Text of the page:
Ready to go deeper? Whether you’re healing from an affair, trying to affair-proof your marriage, or just trying to be more present in your relationship, call today at 678-796-8255 for a consult or schedule online 24/7.


The Kiss of Death In Relationship

Christmas is quickly approaching. Sometimes the season is a little more exhilarating for some more than others. But nonetheless, we live in a culture where we are expected be cheery, delightful, spirited, and excited about the holiday craze. Before we know it, we find ourselves deciding what people we will be buying gifts for, what we will buy them, and how much we will spend on them. Sometimes, even those of us with the best of intentions can find ourselves thinking things like this:

“I’m not spending much on so-and-so this year...they always buy me a crappy gift.” 

“They never spend as much on me as I do on them.”

“I’m not buying them anything this year because they never bother getting me anything. Why should I care?”

Many of the couples I work with adopt this same mindset, but it persists throughout the year rather than just popping up at Christmas time. I often hear couples saying things like this:

“He never apologizes first, so I’m not going to either.”

“She never tells me what she wants in the bedroom, so I don’t tell her either.”

“He hurt me, and I want him to hurt back.”

“I’m going to treat him like he treats me and see how he likes that.”

“I gave the kids a bath and got them to bed last time. If you don’t do it tonight, I’m not going to help you when you need it.”

“I will have sex with you if you give me something in return.”

The problem with this mindset is that it is tit-for-tat, becoming cumbersome, burdensome, and full of rigidity, ultimately harboring anger, resentment, or breeding contempt in the relationship. The thing we often forget about love is that we have to give it the space to be genuine, authentic, and vulnerable. This means, we have to be willing to give without a guarantee we will get something in return. If we do things only hoping we will get something back, this becomes less of an intimate relationship and more of a scoresheet...a game where there is clearly a winner and a loser. Love cannot be spiteful or vindictive.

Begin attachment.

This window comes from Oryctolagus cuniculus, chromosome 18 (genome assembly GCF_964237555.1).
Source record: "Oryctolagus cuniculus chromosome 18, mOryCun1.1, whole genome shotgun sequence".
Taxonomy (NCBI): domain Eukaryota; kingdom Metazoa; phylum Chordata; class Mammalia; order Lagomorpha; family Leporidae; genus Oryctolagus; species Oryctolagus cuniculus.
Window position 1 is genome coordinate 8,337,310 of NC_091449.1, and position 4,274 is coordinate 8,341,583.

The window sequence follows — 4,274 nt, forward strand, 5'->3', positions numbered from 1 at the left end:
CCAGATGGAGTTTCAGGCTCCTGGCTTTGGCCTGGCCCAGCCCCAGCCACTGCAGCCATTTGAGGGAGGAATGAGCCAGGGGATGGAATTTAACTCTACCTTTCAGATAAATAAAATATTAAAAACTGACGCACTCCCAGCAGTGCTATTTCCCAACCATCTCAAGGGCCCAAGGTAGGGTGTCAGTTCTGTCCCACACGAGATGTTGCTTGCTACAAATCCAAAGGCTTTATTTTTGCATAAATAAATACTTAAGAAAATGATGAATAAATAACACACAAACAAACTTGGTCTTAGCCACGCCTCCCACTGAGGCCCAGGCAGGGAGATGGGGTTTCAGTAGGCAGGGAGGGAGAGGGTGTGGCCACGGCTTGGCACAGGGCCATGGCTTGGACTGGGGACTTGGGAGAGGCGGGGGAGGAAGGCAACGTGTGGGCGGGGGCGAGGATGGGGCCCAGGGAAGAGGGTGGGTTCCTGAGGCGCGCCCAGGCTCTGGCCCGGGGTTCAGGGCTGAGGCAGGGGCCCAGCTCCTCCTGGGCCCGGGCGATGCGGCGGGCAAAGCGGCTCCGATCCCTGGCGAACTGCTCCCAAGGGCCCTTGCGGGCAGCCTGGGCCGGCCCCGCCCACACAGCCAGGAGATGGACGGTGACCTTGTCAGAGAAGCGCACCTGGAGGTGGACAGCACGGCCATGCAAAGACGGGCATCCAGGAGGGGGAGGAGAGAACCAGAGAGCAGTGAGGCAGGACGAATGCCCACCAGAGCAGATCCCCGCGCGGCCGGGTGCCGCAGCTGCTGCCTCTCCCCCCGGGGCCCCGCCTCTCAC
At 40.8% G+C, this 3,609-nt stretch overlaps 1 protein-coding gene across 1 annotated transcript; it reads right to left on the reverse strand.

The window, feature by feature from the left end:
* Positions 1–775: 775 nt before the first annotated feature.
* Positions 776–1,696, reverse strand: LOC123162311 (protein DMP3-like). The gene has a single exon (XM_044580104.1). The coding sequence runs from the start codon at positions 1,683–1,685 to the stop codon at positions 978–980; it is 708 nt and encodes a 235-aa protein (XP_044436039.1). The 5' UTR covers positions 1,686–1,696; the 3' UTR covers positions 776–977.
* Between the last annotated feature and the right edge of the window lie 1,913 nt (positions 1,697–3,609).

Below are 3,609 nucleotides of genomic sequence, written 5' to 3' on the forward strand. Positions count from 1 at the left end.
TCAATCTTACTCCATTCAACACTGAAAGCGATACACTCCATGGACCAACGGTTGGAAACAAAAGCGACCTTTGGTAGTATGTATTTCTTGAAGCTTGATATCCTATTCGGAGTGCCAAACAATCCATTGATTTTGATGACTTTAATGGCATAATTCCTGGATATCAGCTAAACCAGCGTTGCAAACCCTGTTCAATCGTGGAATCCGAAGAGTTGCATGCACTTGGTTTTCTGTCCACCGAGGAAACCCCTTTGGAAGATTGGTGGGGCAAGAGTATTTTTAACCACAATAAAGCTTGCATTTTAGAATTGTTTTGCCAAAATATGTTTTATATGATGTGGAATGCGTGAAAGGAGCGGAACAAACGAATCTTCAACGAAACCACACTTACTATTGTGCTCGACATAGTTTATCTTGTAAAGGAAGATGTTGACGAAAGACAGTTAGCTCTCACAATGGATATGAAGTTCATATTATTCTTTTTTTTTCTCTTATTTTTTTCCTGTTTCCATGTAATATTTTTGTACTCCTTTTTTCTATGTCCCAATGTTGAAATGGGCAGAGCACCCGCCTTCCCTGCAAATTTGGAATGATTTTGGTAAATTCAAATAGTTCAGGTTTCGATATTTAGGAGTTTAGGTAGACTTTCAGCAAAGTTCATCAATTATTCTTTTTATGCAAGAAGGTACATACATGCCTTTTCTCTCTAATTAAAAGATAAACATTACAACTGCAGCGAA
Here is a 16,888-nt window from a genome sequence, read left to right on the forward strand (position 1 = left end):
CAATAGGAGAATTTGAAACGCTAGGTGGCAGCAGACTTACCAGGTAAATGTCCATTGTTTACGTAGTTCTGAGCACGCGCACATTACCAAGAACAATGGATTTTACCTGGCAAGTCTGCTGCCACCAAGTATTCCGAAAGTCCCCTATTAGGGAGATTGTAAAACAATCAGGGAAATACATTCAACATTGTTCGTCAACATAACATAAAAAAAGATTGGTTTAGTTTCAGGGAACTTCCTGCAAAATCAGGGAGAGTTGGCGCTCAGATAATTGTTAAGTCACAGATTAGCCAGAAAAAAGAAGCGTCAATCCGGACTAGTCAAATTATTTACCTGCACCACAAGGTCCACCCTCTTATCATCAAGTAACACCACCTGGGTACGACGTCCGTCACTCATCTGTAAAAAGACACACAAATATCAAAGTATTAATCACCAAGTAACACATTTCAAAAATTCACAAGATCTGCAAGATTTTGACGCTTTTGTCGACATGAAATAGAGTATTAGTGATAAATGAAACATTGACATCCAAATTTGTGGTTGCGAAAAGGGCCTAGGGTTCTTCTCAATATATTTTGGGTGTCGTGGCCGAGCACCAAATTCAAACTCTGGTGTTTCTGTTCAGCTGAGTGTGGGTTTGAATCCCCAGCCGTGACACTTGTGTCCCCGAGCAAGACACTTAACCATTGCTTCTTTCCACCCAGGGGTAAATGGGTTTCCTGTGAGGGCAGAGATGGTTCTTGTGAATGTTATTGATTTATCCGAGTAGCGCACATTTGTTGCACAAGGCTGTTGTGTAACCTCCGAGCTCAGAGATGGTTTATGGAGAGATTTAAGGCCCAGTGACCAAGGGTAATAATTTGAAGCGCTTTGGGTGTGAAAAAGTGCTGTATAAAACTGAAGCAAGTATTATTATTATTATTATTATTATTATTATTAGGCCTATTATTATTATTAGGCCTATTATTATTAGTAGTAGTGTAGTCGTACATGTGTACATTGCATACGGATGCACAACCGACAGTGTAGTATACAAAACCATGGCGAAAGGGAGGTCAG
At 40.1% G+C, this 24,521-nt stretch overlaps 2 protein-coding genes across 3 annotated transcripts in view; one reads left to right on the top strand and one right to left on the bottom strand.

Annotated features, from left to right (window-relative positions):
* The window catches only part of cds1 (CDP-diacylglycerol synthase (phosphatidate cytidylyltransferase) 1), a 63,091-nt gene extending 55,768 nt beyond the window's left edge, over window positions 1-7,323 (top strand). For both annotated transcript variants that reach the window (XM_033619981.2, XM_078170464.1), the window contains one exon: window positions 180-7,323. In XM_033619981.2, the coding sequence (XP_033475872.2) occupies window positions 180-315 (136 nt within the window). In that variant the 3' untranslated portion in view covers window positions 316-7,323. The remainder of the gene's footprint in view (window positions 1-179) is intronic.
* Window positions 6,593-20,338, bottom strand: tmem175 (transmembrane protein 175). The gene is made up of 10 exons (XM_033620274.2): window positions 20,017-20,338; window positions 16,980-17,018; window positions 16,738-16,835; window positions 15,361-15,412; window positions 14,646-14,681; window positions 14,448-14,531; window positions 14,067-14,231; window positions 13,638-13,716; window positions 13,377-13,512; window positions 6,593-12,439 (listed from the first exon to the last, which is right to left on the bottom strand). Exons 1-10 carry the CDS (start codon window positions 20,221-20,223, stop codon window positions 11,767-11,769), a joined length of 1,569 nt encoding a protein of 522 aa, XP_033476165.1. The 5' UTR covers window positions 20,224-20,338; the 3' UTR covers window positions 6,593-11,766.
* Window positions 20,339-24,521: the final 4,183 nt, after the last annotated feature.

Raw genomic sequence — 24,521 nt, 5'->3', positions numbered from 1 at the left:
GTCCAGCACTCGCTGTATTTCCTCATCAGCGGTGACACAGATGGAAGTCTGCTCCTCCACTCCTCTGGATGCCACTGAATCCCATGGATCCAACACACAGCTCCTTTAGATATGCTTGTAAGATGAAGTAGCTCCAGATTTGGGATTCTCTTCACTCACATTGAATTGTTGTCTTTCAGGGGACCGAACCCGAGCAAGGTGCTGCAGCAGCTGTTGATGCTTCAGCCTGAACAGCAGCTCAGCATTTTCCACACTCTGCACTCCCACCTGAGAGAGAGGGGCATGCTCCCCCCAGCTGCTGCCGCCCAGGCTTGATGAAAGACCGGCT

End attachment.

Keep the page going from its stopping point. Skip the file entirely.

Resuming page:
So, this holiday season, may we remember to give without the expectation of receiving. May we act with integrity and give the gift we truly want to give instead of the gift we should give. May we treat others the way we WANT to be treated, rather than reflecting to them the way they already treat us. 

If this sounds like you, or you feel your relationship is looking more like a scoresheet, consider working with a therapist. A trained therapist will be happy to help you get out of the rut and figure out how to give and receive more love without anger or fighting. It is possible to feel more loved and appreciated in your relationship. 

Call today at 678-796-8255 and let’s see if we can work together or schedule an appointment online.

Welcome to Therapy & Co. Counseling

We here at Therapy & Co. are a counseling center nestled in the beautiful historic district of downtown Carrollton, Georgia that is dedicated to helping people have happier, more fulfilling relationships and lives.

Counseling for couples who want to stop having the same argument over and over again and have the relationship and love they want. Counseling is available for all relationships, including premarital counseling, marriage enrichment, marriage counseling, discernment counseling, and family counseling.

At Therapy & Co., we value integrity and make it our mission to love clients to and through our practice. We wanted to develop a different kind of counseling center: one that makes the client the cornerstone of everything we do. At the end of the day, we want our clients to have peace of mind and heart. Our job is to make your life a bit easier. Our therapists like to keep smaller caseloads so that they can be more available and accessible to you and can devote extra time to you when needed. We like to ensure our office is as private and comfortable as possible, as there is discreet parking in the back of the building, as well as a front and rear entrance. We often schedule clients so that they don't bump into each other in the waiting area. We recognize this is a small town and people value their privacy and confidentiality.

If you're looking for compassionate and expert counseling, please call us at 678-796-8255.